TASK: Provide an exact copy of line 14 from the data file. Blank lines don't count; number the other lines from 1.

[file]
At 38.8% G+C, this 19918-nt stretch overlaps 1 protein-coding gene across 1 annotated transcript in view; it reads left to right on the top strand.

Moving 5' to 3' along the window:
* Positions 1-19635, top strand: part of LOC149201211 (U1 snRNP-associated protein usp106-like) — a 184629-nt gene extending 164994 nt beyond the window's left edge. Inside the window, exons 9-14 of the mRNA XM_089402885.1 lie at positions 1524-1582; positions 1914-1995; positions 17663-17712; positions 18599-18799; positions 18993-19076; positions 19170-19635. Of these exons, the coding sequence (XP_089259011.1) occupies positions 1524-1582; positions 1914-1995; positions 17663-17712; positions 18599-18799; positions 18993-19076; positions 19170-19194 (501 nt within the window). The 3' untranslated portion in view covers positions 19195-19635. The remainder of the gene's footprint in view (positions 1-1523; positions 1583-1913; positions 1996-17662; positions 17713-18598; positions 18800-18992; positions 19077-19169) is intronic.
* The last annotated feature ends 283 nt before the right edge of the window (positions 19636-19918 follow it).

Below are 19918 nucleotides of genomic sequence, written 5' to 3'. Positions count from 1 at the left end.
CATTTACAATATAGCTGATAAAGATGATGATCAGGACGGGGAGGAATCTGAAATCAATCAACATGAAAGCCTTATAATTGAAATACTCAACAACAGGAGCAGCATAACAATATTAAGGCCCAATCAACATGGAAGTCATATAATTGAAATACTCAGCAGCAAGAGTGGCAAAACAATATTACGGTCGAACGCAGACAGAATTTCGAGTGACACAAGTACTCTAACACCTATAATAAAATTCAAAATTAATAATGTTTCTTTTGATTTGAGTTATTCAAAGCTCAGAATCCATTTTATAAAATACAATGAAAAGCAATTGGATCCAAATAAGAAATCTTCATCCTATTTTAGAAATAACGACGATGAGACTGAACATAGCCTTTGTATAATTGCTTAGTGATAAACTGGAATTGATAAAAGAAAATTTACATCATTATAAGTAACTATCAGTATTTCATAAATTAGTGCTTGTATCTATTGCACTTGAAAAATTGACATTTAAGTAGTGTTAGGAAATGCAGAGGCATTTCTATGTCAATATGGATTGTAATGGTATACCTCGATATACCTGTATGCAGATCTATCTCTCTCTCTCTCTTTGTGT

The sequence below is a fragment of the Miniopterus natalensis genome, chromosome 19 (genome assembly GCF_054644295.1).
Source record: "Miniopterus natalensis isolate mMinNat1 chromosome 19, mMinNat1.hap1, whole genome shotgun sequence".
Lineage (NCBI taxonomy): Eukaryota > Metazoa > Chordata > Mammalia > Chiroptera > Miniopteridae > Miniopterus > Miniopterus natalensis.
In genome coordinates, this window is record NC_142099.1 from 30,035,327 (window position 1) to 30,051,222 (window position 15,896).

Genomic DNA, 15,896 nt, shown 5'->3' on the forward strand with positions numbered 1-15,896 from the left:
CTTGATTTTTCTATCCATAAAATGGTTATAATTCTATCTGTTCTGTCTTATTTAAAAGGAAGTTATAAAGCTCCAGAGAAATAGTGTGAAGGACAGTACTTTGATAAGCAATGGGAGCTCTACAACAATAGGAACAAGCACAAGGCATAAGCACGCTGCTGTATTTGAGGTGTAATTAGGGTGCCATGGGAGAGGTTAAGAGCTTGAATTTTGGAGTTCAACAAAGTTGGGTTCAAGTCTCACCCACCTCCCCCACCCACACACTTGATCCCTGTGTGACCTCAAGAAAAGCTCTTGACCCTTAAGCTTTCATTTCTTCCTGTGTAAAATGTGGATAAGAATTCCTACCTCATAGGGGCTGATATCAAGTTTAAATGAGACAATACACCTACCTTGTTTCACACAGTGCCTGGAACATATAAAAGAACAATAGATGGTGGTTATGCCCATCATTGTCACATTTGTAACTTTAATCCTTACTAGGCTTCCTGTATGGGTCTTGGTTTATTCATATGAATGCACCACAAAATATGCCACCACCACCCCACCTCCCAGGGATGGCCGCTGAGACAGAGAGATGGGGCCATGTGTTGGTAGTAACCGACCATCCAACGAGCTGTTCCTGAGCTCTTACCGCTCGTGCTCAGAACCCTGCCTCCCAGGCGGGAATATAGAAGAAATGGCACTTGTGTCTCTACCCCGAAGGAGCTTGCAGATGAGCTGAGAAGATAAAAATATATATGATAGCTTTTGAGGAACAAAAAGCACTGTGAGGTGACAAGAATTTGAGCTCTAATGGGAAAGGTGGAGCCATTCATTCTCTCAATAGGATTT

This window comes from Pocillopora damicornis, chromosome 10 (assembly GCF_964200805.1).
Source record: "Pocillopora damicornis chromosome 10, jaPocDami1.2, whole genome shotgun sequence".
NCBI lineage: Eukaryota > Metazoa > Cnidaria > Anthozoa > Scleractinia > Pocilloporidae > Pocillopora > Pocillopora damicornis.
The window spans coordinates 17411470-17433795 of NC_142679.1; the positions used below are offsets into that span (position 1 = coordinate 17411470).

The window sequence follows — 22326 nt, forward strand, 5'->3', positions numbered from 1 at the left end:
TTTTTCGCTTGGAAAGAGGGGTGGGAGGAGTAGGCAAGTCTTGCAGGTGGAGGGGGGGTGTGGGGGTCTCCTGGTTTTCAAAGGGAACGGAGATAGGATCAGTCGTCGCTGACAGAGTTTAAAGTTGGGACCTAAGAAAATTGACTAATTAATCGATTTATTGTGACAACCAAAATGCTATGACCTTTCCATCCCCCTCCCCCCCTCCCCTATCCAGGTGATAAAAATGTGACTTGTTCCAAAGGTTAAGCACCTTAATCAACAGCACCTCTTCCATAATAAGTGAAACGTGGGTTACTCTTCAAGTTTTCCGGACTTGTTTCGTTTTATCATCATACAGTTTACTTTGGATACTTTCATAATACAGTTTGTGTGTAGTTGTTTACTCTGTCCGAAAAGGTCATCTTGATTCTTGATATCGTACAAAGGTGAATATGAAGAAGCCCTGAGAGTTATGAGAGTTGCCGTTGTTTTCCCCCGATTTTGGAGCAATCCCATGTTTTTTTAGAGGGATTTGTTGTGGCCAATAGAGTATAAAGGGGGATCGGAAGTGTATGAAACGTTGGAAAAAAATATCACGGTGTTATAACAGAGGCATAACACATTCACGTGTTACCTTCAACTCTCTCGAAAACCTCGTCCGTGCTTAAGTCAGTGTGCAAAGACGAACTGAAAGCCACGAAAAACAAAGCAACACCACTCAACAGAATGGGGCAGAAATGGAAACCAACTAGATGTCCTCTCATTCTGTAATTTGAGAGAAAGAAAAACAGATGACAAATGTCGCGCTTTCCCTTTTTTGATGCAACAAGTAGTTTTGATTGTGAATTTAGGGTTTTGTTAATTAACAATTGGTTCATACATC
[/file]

Source record: "Pocillopora damicornis chromosome 10, jaPocDami1.2, whole genome shotgun sequence".